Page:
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Walkers Be Warned: Fences Mean Something!

, , , | Legal | October 8, 2021

I have a piece of land next to my family’s farm that is mostly waste ground. The problem is that it is infested with rats, not helped by constant walkers and picnickers trespassing, leaving food waste, and damaging the crops — despite the gates and many signs.

I am out with my shotgun, trying to clear the nests, when I see a pair of walkers in the middle of the field.

Me: “Can I help you?”

Woman: “Oh, no, thanks. We know where we are.”

Me: “Let me rephrase that. You are on private property. You need to leave now.”

Man: “Whoa, I don’t like that you have that thing.” *Points to my shotgun* “Can you put it down?!”

Me: “Down? In the sodden ground? No, sorry, I can’t do that. But it’s unloaded and not cocked, so it’s safe. Again, I will invite you, kindly, to leave this property before I call the police.”

Woman: “But we’re just walking. What harm are we doing?”

I begin ushering them back to the road.

Me: “Seeing as the whole field is fenced in and locked, you must have damaged something to get in. Again, last warning before I call the police.”

Woman: “We have rights! I’m calling the police.”

Me: “Fine, but do it on public property.”

They refused to move. The woman was getting hysterical and the man was being paranoid about the shotgun. I decided to wait for the police.

What happened next was months of legal issues. They lied about being threatened, meaning my shotguns were taken away; luckily, I had camera footage. They denied breaking the fence to get in and I couldn’t prove otherwise.

Eventually, everything was dropped, but I still had to pay for the repairs, and the walkers kept coming and finding their way in. It only stopped after I found their forum and got the moderators to remove all mention of my land under threat of legal action.

I’d Tell You But You’d Think It Was A Load Of Bull

, , , , | Friendly | October 5, 2021

I own a small acreage divided into two pastures. One is my horse pasture and I lease the other parcel to a neighbor every summer for his cows. Each cow and calf is called a pair.

I am explaining this to a guy who is visiting.

Guy: “How many cattle will be in the pasture?”

Me: “Ten pairs and a bull.”

Guy: “What’s the bull for?”

Me: “…”

It’s Hiding In The Back Along With All The Animals

, , , , , | Right | July 24, 2021

I work in the gift shop of a theme park and open farm. The business is connected to a working farm, and when I was a kid, there used to be a farm shop selling produce, etc. This disappeared years ago; by the time I started working there, it had been closed for four years. Two years into my employment, a customer comes in.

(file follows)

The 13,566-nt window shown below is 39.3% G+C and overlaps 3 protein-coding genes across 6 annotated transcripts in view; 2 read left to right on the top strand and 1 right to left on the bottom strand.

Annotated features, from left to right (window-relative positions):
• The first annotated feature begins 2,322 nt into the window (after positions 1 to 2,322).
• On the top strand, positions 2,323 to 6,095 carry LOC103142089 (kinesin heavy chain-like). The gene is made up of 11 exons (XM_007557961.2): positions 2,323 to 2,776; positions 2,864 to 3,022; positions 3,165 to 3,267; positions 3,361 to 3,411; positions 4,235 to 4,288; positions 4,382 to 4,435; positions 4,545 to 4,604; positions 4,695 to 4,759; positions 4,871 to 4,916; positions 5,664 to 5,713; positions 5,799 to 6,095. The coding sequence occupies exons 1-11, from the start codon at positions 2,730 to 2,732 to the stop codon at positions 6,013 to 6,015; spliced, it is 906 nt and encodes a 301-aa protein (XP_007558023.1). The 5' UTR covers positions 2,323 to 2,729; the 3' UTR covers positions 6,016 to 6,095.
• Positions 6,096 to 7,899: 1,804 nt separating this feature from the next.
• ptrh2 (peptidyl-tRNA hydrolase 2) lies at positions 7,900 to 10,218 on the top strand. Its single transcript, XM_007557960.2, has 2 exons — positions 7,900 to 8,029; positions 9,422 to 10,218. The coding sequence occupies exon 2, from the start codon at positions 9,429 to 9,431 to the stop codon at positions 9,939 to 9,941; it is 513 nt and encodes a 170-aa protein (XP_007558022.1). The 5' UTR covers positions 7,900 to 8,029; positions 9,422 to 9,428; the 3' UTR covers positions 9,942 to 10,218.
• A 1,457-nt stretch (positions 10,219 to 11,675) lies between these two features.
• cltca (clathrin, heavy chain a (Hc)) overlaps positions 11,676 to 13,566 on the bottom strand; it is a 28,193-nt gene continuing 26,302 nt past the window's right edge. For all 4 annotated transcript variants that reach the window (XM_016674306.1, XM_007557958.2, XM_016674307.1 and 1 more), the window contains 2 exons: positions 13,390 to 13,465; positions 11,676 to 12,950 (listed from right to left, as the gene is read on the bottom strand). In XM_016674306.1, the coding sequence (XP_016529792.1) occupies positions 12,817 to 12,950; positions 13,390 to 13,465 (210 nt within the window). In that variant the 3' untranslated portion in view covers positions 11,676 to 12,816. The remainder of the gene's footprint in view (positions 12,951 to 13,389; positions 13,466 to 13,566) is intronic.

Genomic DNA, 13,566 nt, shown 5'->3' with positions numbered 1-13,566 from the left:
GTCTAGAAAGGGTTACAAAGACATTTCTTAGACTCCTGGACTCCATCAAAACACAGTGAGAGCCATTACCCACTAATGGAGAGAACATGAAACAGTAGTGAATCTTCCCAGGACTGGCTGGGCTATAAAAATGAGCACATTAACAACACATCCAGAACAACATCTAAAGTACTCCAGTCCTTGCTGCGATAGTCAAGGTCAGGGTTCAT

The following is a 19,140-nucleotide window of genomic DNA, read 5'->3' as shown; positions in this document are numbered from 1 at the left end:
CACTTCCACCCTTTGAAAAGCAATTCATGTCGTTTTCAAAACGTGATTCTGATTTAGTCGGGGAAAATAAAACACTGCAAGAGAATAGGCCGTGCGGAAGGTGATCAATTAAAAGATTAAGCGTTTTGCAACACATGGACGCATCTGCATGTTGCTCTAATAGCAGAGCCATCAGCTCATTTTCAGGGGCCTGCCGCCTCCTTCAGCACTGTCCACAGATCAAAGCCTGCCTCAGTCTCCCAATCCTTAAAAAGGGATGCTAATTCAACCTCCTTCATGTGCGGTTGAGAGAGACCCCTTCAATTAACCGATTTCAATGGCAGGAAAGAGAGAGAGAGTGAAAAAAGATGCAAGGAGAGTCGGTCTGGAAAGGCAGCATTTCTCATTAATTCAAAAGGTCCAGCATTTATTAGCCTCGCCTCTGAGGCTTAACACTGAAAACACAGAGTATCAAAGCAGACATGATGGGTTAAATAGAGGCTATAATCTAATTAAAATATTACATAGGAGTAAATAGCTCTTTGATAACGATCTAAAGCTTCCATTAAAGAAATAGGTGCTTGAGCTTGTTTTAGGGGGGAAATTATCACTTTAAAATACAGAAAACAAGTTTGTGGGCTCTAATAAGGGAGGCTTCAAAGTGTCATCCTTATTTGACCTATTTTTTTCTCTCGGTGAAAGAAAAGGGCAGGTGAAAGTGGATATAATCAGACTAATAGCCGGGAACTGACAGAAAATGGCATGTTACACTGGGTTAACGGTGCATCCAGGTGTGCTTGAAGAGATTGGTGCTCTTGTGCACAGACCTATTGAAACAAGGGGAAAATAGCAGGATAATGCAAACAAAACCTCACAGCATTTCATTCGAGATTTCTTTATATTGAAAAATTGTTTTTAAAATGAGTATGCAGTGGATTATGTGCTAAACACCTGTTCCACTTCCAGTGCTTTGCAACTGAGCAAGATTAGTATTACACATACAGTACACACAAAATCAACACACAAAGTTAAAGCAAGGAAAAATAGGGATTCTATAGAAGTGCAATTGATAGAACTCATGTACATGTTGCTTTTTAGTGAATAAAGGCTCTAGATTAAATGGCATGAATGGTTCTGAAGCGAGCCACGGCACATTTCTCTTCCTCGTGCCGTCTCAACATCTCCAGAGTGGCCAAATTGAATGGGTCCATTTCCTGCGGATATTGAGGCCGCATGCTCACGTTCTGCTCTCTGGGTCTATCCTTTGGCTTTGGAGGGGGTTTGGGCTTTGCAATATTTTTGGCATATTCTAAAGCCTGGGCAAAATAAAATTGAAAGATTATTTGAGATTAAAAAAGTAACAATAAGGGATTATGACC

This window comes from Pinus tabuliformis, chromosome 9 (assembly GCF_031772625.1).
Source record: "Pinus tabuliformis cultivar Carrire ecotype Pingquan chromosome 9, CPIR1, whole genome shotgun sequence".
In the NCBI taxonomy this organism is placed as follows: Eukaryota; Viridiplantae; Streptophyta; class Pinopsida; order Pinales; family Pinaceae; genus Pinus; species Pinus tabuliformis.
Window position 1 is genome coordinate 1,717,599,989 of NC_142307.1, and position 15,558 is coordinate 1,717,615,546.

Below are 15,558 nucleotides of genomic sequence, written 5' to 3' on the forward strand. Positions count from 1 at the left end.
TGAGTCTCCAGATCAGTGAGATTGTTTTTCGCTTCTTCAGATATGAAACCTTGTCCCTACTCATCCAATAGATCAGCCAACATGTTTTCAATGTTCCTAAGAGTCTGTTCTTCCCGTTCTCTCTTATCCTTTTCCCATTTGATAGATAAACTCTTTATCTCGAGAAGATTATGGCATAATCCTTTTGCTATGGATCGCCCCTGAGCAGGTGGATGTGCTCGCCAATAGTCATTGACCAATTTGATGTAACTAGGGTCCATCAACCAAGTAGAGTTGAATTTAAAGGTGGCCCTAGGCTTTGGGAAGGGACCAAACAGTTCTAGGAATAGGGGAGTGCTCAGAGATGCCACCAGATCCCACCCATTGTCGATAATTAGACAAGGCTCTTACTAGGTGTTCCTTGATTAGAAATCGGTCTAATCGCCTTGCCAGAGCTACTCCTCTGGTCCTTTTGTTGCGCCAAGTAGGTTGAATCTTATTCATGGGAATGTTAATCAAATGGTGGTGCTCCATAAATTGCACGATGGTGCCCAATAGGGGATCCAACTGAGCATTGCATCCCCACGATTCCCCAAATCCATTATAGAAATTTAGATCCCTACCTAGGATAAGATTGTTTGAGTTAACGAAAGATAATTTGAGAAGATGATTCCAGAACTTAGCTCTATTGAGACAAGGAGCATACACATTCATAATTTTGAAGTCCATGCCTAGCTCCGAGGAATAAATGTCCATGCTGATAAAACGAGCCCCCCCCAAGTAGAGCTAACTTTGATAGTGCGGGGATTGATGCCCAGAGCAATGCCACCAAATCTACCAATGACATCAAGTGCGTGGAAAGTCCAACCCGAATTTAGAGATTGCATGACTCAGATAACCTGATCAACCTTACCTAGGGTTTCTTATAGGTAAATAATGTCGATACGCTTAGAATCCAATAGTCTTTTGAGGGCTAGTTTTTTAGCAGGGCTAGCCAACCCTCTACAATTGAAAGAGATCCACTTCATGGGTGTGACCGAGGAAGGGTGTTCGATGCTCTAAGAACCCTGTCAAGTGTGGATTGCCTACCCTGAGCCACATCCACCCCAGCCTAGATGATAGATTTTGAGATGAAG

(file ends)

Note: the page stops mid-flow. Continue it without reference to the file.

Customer: “Hello, I’m looking for the farm shop. Has it moved?”

Me: *Brightly but apologetically* “I’m really sorry, madam, but I’m afraid the farm shop actually closed about six years ago. We still sell local honey and a few other things in here.” *Gestures*

Customer: *Suddenly affronted* “But I was in there last year! Why has it closed?!”

Me: “I’m afraid it would have been longer than that. I can only assume it wasn’t profitable.”

The customer just blinks at me and walks out, grumbling that it must have closed recently. My manager overhears the conversation, and after the lady has left, turns to me.

Manager: “Does she think we’re hiding it somewhere?”

Insult The Farmers And You’ll Be Sure To Pay

, , , , , , | Friendly | CREDIT: USPO-222 | June 19, 2021

An attorney that I work with regularly as part of my job moved from an area with a very high cost of living to our rural community. He sold his $2,000,000 house — paid off and inherited from his grandparents — and bought over fifty acres with a huge house in a bedroom community that has a lot of dairy farms. He always used to say how it was much better living up here, both in terms of the lifestyle and monetarily, as his urban $2,000,000 house had property taxes in excess of $40,000 a year.

In addition to the huge house, the property was about forty acres of fields with a roughly ten-acre woodlot. After he moved into his new house, the attorney was approached by his neighbor, one of the area dairy farmers.

Farmer: “I had a handshake agreement with the former owner of your property. I mow the fields for hay two or three times per year and harvest a sustainable amount of trees out of the woodlot. In exchange, the old owner got 10% of the chopped wood, which is more than enough to heat your house all year long without having to run the oil boiler for anything more than hot water. I’d like to keep this arrangement going, as it worked out well for both of us for over a decade.”